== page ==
Angie McKeown

              I'm only me, but I'm very good at it


OSINT: Threat Hunting vs Missing Persons

[TW: suicide]

I’m still new to this OSINT game, and this week I learned just how new. I was very excited to join in on my first ever OSINT CTF (Capture the Flag competition), to try and improve my skill set. Even more than that, the aim was to find eight international missing persons (legitimately posted by various local law enforcement agencies), so it was a really good cause. The amassed information is then forwarded to law enforcement after the event so that it can be properly verified and followed up by professionals.

I’ve done a bit of OSINT before; played around with a few tools, hunted a few unwitting people from news articles who were up to no good, or who had tried to send me Malware. I hadn’t always got very far, necessarily, but I have a vague idea of techniques and tools I can try, places I can look.

The thing is, when it’s people who are sending out Malware or are causing trouble online one thing about them seems to be true, which didn’t occur to me before: they live online. They are trying to hide their trail, sure, but if you can find them they do tend to have accounts on GitHub or StackOverflow, Reddit or Twitter or Tumblr, or various dark web forums and marketplaces and bitcoin wallets and the like. You can, if you can manage it, follow some kind of trail.

Missing Persons, though. Well, it depends on why they are missing. I was not prepared.

They might be online, but it isn’t necessarily the same. Maybe they live on Instagram and WinkyBingo and MoneySavingExpert, but don’t really post much. Maybe they are on forums you’ve never heard of. You aren’t often tracking them through their technical connections, you’re tracking them through their friends. And sometimes their friends are crying out for them being missing, and it’s heartbreaking, fair enough. But then there are the odd ones where you know the person is missing, but you can see that the friends and maybe even the family don’t really seem to have posted about it, and you wonder what’s happened there, and is your subject actually disowned and all alone? Do they have 500+ friends they are close to, or have they just added everyone that ever requested it? How many friend connections do you add to your investigation? (I mean, the answer is all of them if you’re using an investigation management tool like Maltego, but narrowing your focus is always the issue.)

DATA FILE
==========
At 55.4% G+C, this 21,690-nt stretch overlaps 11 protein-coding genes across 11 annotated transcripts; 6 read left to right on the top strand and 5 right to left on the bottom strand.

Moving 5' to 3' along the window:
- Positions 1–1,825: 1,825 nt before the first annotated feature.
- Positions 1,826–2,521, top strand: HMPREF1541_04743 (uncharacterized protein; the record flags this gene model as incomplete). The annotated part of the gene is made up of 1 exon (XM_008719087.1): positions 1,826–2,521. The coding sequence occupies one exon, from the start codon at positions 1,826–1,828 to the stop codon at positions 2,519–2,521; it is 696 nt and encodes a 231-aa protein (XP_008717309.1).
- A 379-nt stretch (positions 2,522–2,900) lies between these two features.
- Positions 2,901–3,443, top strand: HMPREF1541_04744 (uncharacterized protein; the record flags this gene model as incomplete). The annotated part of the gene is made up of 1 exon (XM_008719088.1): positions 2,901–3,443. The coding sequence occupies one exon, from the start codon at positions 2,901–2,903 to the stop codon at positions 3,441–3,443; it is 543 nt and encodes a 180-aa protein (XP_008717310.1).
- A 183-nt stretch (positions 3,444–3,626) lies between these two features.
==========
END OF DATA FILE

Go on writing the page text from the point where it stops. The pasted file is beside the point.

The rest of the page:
And then there are the ones where you can see that their social media is less and less active, and you are left wondering if they just became very privacy conscious or if they became very withdrawn. Have their friends noticed? And you realise that the search for them may not end well.

Which leads me back to the CTF. My very first ‘flag’ for my very first Missing Person turned out to be the ‘last known location’ of my subject, who had been declared a suicide. I always knew this was a possibility. I guess I wasn’t prepared for it being so early in the proceedings. (As an aside, I am sure this was not the case when the team selected the Missing Person, it was just an unfortunate development before the CTF started). I struggled for the next few hours, as subsequent points for ‘flags’ for info on their friends and family and other basic info just felt ghoulish, but I still tried to get more info on what might have happened in the lead up to the event. I eventually moved on to other missing persons in the list, realising I could maybe still be useful there. It would be fair to say I finished the event feeling like I hadn’t accomplished anything useful for those people. But I think objectively I have to acknowledge that the thoughts in this post prove it at least taught me something.

I don’t regret doing the CTF, and I am actively doing more Missing Persons work.

But it is useful to understand the difference in what you are likely to encounter. Missing Persons work is a different style of searching than what I was used to, and (while I’m no psychologist and not even that experienced at OSINT yet) I can see how you can get a feeling from the social media about what kind of a case it could turn out to be. Understanding whether your Missing Person might be a potential suicide or a potential kidnap victim seems important – (recording, connecting and verifying everything should still be the aim). Important for your investigation, but also for the way you prepare your own mind.


Comments are Closed

Theme by Anders Norén